Back to Plan B for snooker as Prime Minister calls off supporter return trials
Snooker will revert to “Plan B” of playing the World Championships without fans after Prime Minister Boris Johnson called off the return of spectators on a pilot basis.
The tournament, which started today in Sheffield, had fans present, while a handful of county cricket friendlies had already played host to crowds, with more planned for the coming days.
The same scenario was ahead for racing, with 5,000 expected at Glorious Goodwood on Saturday, but the attendances will now read zero as the Prime Minister changed the plans in accordance with coronavirus fears.
“It leaves us on Plan B, we are going to be resilient, we’ll get through as we always will and Plan B is, revert to, from tomorrow, behind closed doors,” WST chairman Barry Hearn told the BBC, not long after fans had watched Judd Trump kick off his title defence at the Crucible.
“There is a chance, I’m ever the optimist, a return for the final, in the meantime, I’m gutted, of course. The work the team has done… an amazing job getting this ready and they must feel terribly deflated. From day one we followed every single safety guideline, we have a new guideline and we follow that as well.”
Hearn said those present on Friday – fans can remain for the final two sessions – had the “ultimate golden ticket” but added “there is no point dwelling”.
Speaking earlier in the day, the Prime Minister said: “Pilots of crowds at sports events will now not take place.”
It is understood Premier League clubs had been hoping to admit supporters at pre-season friendlies next month on a socially-distanced basis.
It comes after it was announced that people from different households in Greater Manchester, parts of east Lancashire and West Yorkshire would be banned from meeting each other inside their homes or in gardens following a spike in virus cases.
Two matches in cricket’s Bob Willis Trophy starting on Saturday had been due to welcome spectators this weekend – Surrey v Middlesex at the Oval and Warwickshire v Northamptonshire at Edgbaston.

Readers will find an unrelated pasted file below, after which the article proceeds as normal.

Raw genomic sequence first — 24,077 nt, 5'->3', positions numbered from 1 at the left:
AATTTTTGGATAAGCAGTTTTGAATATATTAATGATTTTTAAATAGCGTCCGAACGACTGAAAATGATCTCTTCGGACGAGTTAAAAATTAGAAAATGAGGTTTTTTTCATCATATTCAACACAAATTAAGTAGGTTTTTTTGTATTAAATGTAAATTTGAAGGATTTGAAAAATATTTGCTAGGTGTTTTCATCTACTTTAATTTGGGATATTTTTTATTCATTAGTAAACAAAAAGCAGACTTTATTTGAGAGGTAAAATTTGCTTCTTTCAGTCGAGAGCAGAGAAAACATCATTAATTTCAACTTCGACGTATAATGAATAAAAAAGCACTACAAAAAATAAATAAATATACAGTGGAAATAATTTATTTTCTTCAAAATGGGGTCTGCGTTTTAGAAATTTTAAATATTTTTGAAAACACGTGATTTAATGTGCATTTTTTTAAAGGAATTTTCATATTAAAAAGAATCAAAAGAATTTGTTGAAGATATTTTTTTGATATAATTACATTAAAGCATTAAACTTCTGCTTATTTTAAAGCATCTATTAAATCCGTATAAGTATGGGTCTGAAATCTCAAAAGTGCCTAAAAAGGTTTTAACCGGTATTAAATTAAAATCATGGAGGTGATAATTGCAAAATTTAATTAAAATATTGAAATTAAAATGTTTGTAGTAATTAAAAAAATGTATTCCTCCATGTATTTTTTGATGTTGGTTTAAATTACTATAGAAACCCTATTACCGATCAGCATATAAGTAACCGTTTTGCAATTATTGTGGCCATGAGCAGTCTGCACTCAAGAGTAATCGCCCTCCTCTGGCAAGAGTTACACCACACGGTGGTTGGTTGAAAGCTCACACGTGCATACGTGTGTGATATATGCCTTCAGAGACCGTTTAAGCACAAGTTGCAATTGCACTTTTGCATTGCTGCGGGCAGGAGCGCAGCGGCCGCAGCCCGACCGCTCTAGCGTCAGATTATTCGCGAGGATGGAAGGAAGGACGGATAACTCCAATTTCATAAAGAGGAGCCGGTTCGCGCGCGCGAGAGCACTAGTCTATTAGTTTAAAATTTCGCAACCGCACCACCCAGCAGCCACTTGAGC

The England and Wales Cricket Board said in a statement: “We understand this is disappointing for supporters who have waited a long time to see their clubs in action and were looking forward to attending pilot events at the Kia Oval and Edgbaston this weekend.
“However, we understand the reasons the Government has made this decision, and remain ready to work with them to ensure supporters can safely return to stadiums when Government advice allows.
“We are pleased the Bob Willis Trophy will still begin this weekend behind closed doors, and fans will be able to watch their teams in action through the online streams being provided.”
In response to the cancellation of the planned return of spectators to Goodwood, a joint statement from Goodwood racecourse, the British Horseracing Authority and the Racecourse Association said: “The Government has informed racing’s leaders in the past hour that it has withdrawn permission for a pilot event involving customers to proceed at Goodwood tomorrow.
“The racing on Saturday will continue behind closed doors as it has on the earlier days of the Festival.
“The Prime Minister is setting out the rationale for the government’s decision but we understand that concern about the national infection rate is the primary reason, and as a result all pilots of larger crowds in sporting venues will be postponed until at least August 15.”
Adam Waterworth, the managing director of sport at the Goodwood Estate, said: “We have been led by the Department of Culture, Media and Sport throughout and while we are disappointed by the news, the health and safety of attendees, customers and staff is of paramount importance.”
David Armstrong, chief executive of the RCA, said: “The RCA is very disappointed to learn that the pilot event at Goodwood Racecourse scheduled for tomorrow has been postponed.
“We understand and respect the issues raised within the Prime Minister’s announcement and have always maintained that public health has been paramount to any event, be it racing resuming behind closed doors or with crowds.”
Oliver Dowden, the Secretary of State for the Department of Digital, Culture, Media and Sport, tweeted about the developments.
“Very disappointing news that with rise in infection rates we cannot press ahead with sports pilots with fans this weekend I know the huge efforts cricket, snooker and horseracing have made to welcome fans back,” he wrote.
“We’ll keep working together on their safe return asap.”
Mass gatherings have been banned since March following the onset of the pandemic in the United Kingdom.